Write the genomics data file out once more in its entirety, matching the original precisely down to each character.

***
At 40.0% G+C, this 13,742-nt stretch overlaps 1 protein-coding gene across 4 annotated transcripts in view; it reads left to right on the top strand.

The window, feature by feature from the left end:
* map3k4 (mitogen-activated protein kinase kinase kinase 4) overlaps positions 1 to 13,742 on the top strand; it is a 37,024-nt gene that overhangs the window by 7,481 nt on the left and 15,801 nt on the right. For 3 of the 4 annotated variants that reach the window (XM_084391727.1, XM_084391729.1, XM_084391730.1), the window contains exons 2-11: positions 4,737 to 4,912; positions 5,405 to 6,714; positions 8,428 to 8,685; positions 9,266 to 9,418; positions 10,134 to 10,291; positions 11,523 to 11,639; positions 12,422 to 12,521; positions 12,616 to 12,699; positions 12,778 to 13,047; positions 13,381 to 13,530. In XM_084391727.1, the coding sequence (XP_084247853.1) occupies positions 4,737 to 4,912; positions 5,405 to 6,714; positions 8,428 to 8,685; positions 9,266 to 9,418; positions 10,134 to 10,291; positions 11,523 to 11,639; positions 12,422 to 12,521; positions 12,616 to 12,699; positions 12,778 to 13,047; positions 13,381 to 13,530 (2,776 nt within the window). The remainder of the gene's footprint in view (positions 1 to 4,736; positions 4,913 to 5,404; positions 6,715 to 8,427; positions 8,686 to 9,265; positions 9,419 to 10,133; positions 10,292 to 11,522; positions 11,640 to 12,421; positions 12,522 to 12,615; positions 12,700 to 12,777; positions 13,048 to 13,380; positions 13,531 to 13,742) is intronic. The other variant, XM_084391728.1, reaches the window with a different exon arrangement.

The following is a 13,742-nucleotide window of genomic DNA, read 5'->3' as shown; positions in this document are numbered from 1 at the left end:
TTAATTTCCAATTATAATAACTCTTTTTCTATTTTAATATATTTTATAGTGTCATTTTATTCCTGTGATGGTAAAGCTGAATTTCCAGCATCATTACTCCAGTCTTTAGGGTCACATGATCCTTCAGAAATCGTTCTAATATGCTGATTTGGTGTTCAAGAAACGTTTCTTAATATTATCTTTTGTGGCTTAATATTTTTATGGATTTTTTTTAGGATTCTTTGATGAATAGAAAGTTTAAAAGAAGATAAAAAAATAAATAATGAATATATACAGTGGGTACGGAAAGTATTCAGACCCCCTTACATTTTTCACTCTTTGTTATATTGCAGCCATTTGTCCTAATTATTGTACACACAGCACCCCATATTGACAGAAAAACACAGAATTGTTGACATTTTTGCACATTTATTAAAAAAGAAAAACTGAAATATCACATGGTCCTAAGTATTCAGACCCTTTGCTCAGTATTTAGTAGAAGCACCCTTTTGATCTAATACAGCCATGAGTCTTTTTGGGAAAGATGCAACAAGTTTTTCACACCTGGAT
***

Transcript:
At 40.0% G+C, this 13,742-nt stretch overlaps 1 protein-coding gene across 4 annotated transcripts in view; it reads left to right on the top strand.

The window, feature by feature from the left end:
* map3k4 (mitogen-activated protein kinase kinase kinase 4) overlaps positions 1 to 13,742 on the top strand; it is a 37,024-nt gene that overhangs the window by 7,481 nt on the left and 15,801 nt on the right. For 3 of the 4 annotated variants that reach the window (XM_084391727.1, XM_084391729.1, XM_084391730.1), the window contains exons 2-11: positions 4,737 to 4,912; positions 5,405 to 6,714; positions 8,428 to 8,685; positions 9,266 to 9,418; positions 10,134 to 10,291; positions 11,523 to 11,639; positions 12,422 to 12,521; positions 12,616 to 12,699; positions 12,778 to 13,047; positions 13,381 to 13,530. In XM_084391727.1, the coding sequence (XP_084247853.1) occupies positions 4,737 to 4,912; positions 5,405 to 6,714; positions 8,428 to 8,685; positions 9,266 to 9,418; positions 10,134 to 10,291; positions 11,523 to 11,639; positions 12,422 to 12,521; positions 12,616 to 12,699; positions 12,778 to 13,047; positions 13,381 to 13,530 (2,776 nt within the window). The remainder of the gene's footprint in view (positions 1 to 4,736; positions 4,913 to 5,404; positions 6,715 to 8,427; positions 8,686 to 9,265; positions 9,419 to 10,133; positions 10,292 to 11,522; positions 11,640 to 12,421; positions 12,522 to 12,615; positions 12,700 to 12,777; positions 13,048 to 13,380; positions 13,531 to 13,742) is intronic. The other variant, XM_084391728.1, reaches the window with a different exon arrangement.

The following is a 13,742-nucleotide window of genomic DNA, read 5'->3' as shown; positions in this document are numbered from 1 at the left end:
TTAATTTCCAATTATAATAACTCTTTTTCTATTTTAATATATTTTATAGTGTCATTTTATTCCTGTGATGGTAAAGCTGAATTTCCAGCATCATTACTCCAGTCTTTAGGGTCACATGATCCTTCAGAAATCGTTCTAATATGCTGATTTGGTGTTCAAGAAACGTTTCTTAATATTATCTTTTGTGGCTTAATATTTTTATGGATTTTTTTTAGGATTCTTTGATGAATAGAAAGTTTAAAAGAAGATAAAAAAATAAATAATGAATATATACAGTGGGTACGGAAAGTATTCAGACCCCCTTACATTTTTCACTCTTTGTTATATTGCAGCCATTTGTCCTAATTATTGTACACACAGCACCCCATATTGACAGAAAAACACAGAATTGTTGACATTTTTGCACATTTATTAAAAAAGAAAAACTGAAATATCACATGGTCCTAAGTATTCAGACCCTTTGCTCAGTATTTAGTAGAAGCACCCTTTTGATCTAATACAGCCATGAGTCTTTTTGGGAAAGATGCAACAAGTTTTTCACACCTGGAT